For men fighting the war, women were ‘easy targetsÂ’
Women donated cash, jewellery and even young children to the Taliban movement
SWAT: While men were directly involved in violence in Swat, the valley’s women supported the movement in whichever capacity they could — cooking, cleaning and donating.
The women of Nekpikhel district in particular and the entire valley in general were active members of the militancy movement as they appeared ‘easy targets’ for the militants to preach their ideology.
A resident of Peochar Valley, whose father was a Talib commander, told The Express Tribune on condition of anonymity that in the militants’ training centres, women cooked and cleaned for them, washed their clothes, and many even married them. A number of women also volunteered to become suicide bombers. Some women were said to have rebelled against the men in their families and several divorce cases were reported.
Analysts believe that one reason many women took to the ideology was due to isolation. Many women in Swat take over families while their husbands are away from home for long periods of time in order to earn a livelihood.
“A large number of men from Swat are abroad. This means their wives are all on their own with young children. In such situations, they [women] are easily swayed by emotional religious sermons,” says a moderate religious scholar from Mingora.
He said these women supported the movement with all their heart and wealth. “They even donated their jewellery and sent young children to be hired as suicide bombers.”
Swat-based analyst Fazal Maula told The Express Tribune that women were specifically targeted by the militants. “A sort of competition developed. Women were especially motivated and addressed in radio sermons. Donations using fake names were initially announced only to attract women,” Maula says. However, he says, there wasn’t any practical involvement by women other than donations.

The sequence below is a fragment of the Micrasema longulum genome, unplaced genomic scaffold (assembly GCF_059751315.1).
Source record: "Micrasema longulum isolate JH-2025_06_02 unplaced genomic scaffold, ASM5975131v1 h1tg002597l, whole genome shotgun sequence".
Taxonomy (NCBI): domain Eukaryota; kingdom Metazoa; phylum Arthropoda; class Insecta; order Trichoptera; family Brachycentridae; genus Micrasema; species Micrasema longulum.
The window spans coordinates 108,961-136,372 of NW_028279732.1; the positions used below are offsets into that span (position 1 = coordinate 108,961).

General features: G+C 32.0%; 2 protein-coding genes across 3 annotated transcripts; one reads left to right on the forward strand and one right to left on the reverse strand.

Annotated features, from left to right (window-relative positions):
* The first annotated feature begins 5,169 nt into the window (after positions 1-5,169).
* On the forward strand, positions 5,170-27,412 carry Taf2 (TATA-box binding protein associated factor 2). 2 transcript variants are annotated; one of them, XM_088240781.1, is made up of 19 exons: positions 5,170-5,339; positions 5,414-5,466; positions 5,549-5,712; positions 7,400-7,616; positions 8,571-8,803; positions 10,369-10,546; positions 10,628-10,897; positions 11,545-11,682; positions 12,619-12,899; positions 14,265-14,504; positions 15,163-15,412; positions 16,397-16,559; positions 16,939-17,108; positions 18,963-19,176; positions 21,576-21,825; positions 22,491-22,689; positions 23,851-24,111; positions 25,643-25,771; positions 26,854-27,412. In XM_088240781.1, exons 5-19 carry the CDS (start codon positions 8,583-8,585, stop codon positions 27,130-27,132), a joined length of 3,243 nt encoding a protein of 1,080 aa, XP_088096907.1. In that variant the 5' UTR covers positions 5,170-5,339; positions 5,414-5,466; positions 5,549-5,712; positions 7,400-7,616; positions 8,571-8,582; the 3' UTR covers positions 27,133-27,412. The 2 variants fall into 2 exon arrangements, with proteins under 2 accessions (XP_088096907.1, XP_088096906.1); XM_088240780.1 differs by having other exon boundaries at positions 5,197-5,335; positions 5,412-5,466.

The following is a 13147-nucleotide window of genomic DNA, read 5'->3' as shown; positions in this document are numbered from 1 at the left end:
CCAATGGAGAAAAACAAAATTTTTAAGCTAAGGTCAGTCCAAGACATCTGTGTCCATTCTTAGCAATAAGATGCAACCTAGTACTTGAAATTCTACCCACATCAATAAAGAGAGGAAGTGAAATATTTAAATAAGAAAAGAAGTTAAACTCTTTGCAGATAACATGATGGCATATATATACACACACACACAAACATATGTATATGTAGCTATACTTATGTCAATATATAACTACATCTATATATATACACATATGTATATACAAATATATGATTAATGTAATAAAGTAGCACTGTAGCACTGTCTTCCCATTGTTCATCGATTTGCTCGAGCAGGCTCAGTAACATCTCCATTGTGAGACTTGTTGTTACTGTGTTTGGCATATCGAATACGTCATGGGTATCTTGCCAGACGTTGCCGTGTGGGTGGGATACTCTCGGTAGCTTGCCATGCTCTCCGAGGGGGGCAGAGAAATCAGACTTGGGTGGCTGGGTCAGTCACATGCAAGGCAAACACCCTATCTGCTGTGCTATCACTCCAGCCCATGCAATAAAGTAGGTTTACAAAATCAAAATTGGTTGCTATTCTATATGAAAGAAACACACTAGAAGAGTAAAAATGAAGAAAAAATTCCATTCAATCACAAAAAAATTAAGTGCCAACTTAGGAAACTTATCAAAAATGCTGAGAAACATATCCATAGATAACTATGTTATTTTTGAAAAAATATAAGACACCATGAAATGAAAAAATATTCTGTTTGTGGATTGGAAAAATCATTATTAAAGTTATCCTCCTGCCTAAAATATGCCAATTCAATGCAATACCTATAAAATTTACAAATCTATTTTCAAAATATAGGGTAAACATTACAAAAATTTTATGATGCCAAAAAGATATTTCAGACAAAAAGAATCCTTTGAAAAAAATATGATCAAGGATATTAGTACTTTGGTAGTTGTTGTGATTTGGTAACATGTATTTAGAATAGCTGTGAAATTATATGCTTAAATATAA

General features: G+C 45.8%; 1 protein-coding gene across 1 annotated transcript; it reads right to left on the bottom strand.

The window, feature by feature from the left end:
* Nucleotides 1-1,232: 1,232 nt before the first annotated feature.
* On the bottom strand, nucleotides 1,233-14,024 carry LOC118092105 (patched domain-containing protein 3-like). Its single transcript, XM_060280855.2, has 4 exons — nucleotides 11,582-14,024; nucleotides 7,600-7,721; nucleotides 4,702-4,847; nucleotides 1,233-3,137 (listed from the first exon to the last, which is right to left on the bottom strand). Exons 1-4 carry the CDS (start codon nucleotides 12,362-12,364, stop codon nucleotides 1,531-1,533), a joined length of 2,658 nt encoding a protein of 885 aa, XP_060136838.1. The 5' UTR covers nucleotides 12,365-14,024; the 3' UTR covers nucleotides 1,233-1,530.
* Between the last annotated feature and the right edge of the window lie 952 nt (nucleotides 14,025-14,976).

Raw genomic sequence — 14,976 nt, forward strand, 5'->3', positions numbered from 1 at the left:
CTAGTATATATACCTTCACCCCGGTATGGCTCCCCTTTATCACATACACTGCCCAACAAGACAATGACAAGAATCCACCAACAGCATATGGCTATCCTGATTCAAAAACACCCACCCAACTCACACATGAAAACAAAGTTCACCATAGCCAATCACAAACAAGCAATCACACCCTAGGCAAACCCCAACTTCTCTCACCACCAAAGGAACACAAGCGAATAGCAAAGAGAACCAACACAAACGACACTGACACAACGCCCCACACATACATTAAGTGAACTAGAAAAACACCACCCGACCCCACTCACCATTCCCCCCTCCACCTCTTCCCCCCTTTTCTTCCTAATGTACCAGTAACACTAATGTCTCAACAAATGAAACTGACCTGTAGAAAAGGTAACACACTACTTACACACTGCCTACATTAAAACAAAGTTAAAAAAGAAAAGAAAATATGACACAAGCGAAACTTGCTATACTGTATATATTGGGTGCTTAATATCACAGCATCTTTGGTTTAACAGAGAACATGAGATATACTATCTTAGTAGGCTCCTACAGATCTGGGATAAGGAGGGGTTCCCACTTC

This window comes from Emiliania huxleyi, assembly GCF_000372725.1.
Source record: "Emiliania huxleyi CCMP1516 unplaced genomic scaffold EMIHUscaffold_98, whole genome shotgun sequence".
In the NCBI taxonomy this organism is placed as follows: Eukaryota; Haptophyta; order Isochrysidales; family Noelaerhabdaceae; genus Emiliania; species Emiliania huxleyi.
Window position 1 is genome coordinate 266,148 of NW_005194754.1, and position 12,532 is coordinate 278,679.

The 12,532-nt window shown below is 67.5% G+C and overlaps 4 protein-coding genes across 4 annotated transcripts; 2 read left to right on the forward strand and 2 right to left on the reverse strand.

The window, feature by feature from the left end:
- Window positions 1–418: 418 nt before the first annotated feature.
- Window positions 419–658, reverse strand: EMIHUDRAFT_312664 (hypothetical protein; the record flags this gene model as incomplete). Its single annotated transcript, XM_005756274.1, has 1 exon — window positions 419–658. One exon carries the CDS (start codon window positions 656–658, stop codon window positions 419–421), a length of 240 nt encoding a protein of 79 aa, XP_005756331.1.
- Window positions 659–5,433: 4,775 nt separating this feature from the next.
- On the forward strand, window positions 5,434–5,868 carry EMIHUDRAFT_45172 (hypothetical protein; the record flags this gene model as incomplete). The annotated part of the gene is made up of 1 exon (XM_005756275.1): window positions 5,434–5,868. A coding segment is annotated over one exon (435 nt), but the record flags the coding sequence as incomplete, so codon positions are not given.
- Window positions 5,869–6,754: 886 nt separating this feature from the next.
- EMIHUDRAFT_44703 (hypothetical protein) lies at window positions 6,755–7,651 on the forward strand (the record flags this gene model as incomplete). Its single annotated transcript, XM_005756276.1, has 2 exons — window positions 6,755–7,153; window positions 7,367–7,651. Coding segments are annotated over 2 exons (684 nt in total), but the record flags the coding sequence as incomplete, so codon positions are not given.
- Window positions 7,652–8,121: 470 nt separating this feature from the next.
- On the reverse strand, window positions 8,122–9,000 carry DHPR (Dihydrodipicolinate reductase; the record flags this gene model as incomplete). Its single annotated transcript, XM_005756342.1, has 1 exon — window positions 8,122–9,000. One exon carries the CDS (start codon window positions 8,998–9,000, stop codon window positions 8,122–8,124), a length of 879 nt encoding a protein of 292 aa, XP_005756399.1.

“The Taliban movement led by Fazlullah was well organised. In a very scientific way, they exploited women. Keeping in mind that they were confined within the four walls of their homes, Fazlullah used the radio to get to them,” activist Ihsanullah Khan says.
In Swat, the literacy rate for women is also lower than that for men and many believe this made them softer targets. “Illiteracy matters as women from remote areas got entangled in this mess due to a lack of education and understanding,” Maula says.
Apart from illiteracy and isolation, lack of proper religious knowledge also pushed women towards supporting the hardline movement, says renowned social activist Ziauddin Yousufzai. “Traditionally, women are marginalised and socially isolated. Women believed that Mullah Fazlullah [chief of Tehreek-i-Taliban Pakistan’s Swat chapter] was a Mujahid of Islam. This was because women in Swat are brought up in a purely religious environment, which was exploited by the militants,” Yousufzai says.
The view was supported by Nazli, a resident of Charbagh district. “No woman practically participated in the militancy but they were misled by Fazlullah as they were convinced that he was working for the welfare of Islam,” she said.
Source: The Express Tribune